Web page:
For some reason, however, even surrounded by people I know, I still find myself falling into patterns of behavior that were once obligatory in the city and suburbs. I always keep my purse zipped and wrapped around me. When I go to the snack bar, I close any computers and bring things with me – and I can see the snack bar from my usual spot 15 feet away.

Some of my paranoia is founded in experience. A lack of vigilance at a Boston restaurant led to my wallet being stolen right out of my handbag and my guard being permanently alert from then on. Days like today, however, I have to stop my looking back from making me turn back.

I doubt that I will ever leave my door unlocked like many of our neighbors do, but today, surrounded by parents of schoolmates and kids that I know are (most of the time) well-behaved, I consciously made the decision to take a step forward. Thing1, now four inches taller than his mother (he keeps track) and a bottomless pit came in requesting a top-up for his snack. He had to run to his lesson, and, alone again, I got up. Without a backward glance I sauntered to the snack, leaving my fear on the table with my computer and my bag. As luck would have it, only one thing was missing when I got back, and it wasn’t the bag or the computer.

The Witching Hour

The Witching Hour

Witching Hour

Sometimes, after wrapping up the end of a day doing tech support while refereeing Thing1 and Thing2 as they try to avoid homework and chores by revving up for World War III, I take off.  It’s only a short escape, and in the summer, it’s still light, and I’ll drive along the Battenkill River, absorbing the sights and smells of Vermont as the pinkish-gold light of evening makes everything magical.  Now it’s winter, and my mini vacations tend to lead me to the local country store for an extended errand.

A few evenings ago I used a forgotten ingredient as my pretext for a quick break.  Most evenings the Mom of the Mom-and-Pop store is there, guiding her crew as they make closing preparations.  Traffic comes in fits and spurts, and I’ll usually grab my purchase and head to the large round, oil-cloth covered table at the back of the store by the deli to peruse one of the magazines strewn about and to chat with Mom who is also a close friend.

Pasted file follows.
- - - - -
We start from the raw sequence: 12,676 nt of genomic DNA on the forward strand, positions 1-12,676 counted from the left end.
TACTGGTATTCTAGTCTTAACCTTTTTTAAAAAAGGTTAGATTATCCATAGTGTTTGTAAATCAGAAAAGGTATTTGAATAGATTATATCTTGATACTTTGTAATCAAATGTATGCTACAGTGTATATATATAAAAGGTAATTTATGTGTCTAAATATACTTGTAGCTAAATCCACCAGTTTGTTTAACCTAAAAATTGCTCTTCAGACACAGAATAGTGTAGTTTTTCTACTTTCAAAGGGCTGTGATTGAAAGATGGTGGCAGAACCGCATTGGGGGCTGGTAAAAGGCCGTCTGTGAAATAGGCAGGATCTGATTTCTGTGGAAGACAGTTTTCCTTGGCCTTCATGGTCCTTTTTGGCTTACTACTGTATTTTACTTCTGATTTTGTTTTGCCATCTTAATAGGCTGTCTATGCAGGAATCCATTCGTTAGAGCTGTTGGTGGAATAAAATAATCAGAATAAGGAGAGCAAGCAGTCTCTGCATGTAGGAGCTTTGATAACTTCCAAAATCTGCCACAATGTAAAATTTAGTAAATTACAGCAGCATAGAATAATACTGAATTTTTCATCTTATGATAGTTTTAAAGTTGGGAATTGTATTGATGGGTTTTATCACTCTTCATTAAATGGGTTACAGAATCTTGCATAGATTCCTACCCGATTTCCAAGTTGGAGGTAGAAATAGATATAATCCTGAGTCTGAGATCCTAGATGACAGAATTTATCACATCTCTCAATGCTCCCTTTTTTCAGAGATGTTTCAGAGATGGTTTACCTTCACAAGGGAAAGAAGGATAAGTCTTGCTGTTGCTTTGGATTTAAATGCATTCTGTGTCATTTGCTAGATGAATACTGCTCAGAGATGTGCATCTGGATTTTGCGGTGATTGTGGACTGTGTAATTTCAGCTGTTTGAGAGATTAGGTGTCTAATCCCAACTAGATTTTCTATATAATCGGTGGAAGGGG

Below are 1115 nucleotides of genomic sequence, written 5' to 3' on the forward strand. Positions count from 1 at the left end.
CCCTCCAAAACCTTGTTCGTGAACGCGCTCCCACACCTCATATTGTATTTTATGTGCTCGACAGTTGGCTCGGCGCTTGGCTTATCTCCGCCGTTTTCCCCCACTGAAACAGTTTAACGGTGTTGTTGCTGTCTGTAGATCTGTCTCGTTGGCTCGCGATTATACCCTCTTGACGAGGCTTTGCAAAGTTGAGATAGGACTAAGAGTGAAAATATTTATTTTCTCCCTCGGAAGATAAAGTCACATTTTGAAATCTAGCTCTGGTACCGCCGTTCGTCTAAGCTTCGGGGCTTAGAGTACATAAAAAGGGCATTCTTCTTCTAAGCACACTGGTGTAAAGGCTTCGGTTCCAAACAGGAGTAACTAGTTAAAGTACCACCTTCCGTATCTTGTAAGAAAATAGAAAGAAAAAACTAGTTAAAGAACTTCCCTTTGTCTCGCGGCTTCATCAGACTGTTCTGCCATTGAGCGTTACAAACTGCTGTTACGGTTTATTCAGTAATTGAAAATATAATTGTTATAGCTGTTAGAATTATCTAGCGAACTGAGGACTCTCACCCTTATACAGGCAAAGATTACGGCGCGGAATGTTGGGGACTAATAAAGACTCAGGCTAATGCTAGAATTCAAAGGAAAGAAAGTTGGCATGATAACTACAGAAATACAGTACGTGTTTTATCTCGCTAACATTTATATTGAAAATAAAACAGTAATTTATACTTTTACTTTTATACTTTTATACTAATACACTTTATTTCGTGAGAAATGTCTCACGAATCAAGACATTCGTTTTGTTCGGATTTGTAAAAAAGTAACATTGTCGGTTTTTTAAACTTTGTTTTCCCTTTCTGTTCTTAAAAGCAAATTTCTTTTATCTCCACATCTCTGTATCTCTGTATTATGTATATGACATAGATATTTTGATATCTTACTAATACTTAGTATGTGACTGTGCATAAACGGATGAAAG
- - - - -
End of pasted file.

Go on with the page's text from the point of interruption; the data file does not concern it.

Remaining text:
Most mornings this Round Table is surrounded by her Knights.  These (mostly) men of the town – retired or on their way to work – convene in shifts for a couple of hours every morning as they solve the world’s problems and discuss the deer population (which is just as heated as the politics).  The other night, however, the circle at the back of the store took on a distinctly less knightly aura.

At my bachelorette party umpteen years ago, an aunt told me, “It’s not the big things that’ll kill a marriage, it’s the little things that drive you crazy that will do it.”  It was one of those little things that had driven me to the store in search of potatoes that night.  It was my second ingredient trip in two hours and the third in two days, and when I sat down I was ready for some commiseration.  My friend took a break from her closing chores, and we began trading our anecdotes of marital merriment and madness.  We had just started to vent when a mutual friend joined us with her own war stories to share.  It wasn’t long before the chatting turned to laughter and the laughter to cackling, and I realized we’d become a coven.

As our laughter rose and my friend’s employees patiently waited out our hysteria till they could ask the boss for guidance, I remembered that gatherings like this might once been subversive enough to spark a witch trial or two.  A casual listener might have heard our conversation and thought we were plotting the downfall of men and marriage.  The reality is that, in seeking company for our momentary miseries, we each left our gathering actually appreciating our situations – married or not.  Our shrieks of laughter had fallen over me like stolen fairy dust, exorcising my exasperation over the little thing that had propelled me out of the house.  It was just the bit of magic I needed to get back and finish dinner with a smile.



Going Green

It’s 5:00 AM, and I’m just sitting down to work.  It’s going to snow today, so I opened the vents on our big black wood cookstove to get the embers from last night’s fire heating again.  The running of the stove has become a rhythm that’s as comforting as the heat itself, but it getting to this point has been an education.